SECURITIZATION OPERATIONS - HOW TO INCOME ASSETS THAT DO NOT PRODUCE CASH FLOW
Aggiornato il: lug 2
The financial sector is an important part of a country's economic system, therefore it is essential to keep it strong, active and dynamic through constantly updated techniques and tools, so that it can act as a driving force for the economy.
Financial innovations are therefore very important, aimed at providing new tools for solving specific problems, but also at creating new opportunities for businesses of any type, in order to increase competitiveness, especially in an era such as ours characterized by a "market global".
A vital need for the financial and banking sector is undoubtedly the finding of liquidity. Historically, companies have mainly relied on credit institutions to meet their financial needs, due to the impossibility, especially for small and medium-sized enterprises, of exploiting the advantages offered by alternative channels such as financing through bond loans, which are among the other always results more onerous than the banking ones.
One of the financial innovations that best meets this increasingly widespread need is "securitization" an instrument that in recent years has increasingly assumed a primary role within the global financial sector.
The term "securitization" is the one coined in the USA when this financial technique was developed, while the use of "securitization" became widespread in Europe, however they refer to the same type of transactions. Another frequently used term with the same meaning is Structured Finance.
Securitization is a financial technique that arises as an alternative to traditional capital raising methods, and consists in the disinvestment of a portfolio of loans or other assets, through their securitization, or their conversion into negotiable securities on financial markets, especially secondary ones (bonds).
The objective of this section of our blog is to analyze the operating methods and the development of securitization, in order to obtain a global vision of this technique that few know and can put into practice with profit.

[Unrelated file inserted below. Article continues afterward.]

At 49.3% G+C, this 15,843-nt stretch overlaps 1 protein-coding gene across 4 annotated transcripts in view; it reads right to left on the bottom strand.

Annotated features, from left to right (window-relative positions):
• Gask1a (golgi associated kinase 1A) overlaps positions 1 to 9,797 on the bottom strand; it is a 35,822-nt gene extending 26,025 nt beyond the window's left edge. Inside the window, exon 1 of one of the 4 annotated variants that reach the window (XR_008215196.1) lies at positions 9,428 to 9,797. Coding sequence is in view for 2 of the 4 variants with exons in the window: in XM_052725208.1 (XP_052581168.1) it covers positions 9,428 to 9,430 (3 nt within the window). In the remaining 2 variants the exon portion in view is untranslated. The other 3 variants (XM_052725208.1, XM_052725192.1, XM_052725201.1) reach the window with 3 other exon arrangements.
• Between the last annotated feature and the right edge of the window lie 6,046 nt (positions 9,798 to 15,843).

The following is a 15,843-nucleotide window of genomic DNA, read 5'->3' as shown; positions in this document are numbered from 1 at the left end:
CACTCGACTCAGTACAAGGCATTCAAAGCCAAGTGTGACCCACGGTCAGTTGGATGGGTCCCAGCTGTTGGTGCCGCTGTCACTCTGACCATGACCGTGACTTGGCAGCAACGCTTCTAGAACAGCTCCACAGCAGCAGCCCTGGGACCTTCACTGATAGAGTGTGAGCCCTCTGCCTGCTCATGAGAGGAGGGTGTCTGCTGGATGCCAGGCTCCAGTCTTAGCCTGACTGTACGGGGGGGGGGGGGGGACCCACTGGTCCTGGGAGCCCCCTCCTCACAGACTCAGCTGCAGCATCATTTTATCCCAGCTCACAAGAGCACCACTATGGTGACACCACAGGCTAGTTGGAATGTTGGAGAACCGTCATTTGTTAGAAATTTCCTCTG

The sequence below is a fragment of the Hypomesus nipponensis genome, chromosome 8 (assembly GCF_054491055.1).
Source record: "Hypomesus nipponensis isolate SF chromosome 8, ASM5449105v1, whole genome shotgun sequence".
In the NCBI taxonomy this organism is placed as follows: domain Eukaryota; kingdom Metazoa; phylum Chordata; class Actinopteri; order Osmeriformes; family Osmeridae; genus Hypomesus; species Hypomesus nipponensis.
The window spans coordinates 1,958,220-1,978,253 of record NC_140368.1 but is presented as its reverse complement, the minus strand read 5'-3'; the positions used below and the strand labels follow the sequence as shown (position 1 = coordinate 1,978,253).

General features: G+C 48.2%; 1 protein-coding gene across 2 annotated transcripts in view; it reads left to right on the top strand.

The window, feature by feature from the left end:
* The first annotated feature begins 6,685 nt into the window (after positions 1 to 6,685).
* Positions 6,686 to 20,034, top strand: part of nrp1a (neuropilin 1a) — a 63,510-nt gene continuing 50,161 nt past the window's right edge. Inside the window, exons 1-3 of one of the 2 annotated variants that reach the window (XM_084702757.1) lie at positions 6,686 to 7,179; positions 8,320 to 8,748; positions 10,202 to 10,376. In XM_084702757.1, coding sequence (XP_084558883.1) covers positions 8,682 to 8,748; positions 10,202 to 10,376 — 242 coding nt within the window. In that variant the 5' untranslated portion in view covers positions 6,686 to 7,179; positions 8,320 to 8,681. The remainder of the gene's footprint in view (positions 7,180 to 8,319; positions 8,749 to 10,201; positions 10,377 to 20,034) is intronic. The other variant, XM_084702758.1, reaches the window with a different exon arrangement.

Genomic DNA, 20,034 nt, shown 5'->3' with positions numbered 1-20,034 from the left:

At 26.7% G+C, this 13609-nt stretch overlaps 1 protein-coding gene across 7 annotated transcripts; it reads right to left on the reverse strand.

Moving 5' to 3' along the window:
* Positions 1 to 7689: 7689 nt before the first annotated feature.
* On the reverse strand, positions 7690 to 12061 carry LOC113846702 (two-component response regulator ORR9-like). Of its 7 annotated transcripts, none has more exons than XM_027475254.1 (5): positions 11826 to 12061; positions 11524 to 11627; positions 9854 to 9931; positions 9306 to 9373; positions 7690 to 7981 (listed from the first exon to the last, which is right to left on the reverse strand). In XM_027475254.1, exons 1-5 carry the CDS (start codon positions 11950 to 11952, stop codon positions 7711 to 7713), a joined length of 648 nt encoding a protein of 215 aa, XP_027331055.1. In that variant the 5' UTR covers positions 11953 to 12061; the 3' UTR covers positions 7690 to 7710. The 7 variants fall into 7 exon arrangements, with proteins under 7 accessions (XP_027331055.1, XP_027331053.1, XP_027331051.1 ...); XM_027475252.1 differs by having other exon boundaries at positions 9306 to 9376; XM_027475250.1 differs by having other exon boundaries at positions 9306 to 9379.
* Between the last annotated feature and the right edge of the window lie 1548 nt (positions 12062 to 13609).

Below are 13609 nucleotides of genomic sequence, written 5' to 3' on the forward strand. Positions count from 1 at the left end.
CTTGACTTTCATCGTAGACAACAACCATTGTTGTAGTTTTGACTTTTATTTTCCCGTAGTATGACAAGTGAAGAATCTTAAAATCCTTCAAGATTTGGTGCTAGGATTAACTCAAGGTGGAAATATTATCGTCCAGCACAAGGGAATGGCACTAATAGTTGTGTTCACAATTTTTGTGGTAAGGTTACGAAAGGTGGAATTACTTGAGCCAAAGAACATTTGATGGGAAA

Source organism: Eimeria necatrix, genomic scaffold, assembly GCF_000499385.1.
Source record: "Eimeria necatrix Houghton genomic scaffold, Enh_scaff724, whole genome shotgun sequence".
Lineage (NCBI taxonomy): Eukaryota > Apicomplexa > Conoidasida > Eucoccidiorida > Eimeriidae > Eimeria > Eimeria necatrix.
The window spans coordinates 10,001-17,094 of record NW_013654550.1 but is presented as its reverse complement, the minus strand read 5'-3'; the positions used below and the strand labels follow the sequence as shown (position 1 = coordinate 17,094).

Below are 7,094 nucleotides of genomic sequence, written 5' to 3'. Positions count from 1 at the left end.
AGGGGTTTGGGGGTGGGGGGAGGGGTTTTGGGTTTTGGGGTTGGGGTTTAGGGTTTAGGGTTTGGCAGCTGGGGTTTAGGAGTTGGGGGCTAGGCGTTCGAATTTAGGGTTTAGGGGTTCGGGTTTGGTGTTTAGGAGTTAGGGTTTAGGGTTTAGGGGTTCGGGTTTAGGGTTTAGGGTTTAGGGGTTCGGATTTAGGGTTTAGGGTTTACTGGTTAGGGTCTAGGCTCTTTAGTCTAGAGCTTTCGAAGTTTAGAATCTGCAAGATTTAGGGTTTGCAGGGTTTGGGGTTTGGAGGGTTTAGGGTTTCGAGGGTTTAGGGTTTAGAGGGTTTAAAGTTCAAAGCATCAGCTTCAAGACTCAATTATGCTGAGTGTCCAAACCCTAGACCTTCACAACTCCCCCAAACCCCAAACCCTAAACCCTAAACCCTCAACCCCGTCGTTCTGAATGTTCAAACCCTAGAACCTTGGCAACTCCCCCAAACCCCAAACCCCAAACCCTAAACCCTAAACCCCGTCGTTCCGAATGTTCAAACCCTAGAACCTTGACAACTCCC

This treatment does not have the unrealistic objective of being exhaustive, given that a complete treatment of the matter would require larger spaces, but simply aims to provide the knowledge necessary to understand the mechanism of securitization, its advantages and its limits.
Below is an index of the topics that we will cover in the coming months:
SECURITIZATION: GENERAL ASPECTS
1.2 The subjects involved
1.2.1 The originator
1.2.2 The Special Purpose Vehicle
1.2.3 The rating company
1.2.4 Credit Enhancement
1.2.5 Figures for administration and control
1.3 Main advantages obtainable through securitization
1.3.1 Benefits for the originator
1.3.2 Benefits for investors
1.4 Birth and evolution of the securitization market
SECURITIES ANALYSIS ISSUED BY THE SECURITIZATION
2.1 General characteristics
2.1.1 The main ABS structures
2.2 The ABS placement market
THE ASSIGNMENT OF RATING IN SECURITIZATION OPERATIONS
3.1 Data analysis and modeling
3.2 Binomial Expansion Tecnique
3.2.1 Application of the "BET" method to a group of credits
ANALYSIS OF A SECURITIZATION OPERATION:
4.1 Analysis of the initial loan portfolio
4.2 Issuing of ABS
4.3 Forms of credit enhancement within the transaction
4.4 Transaction flows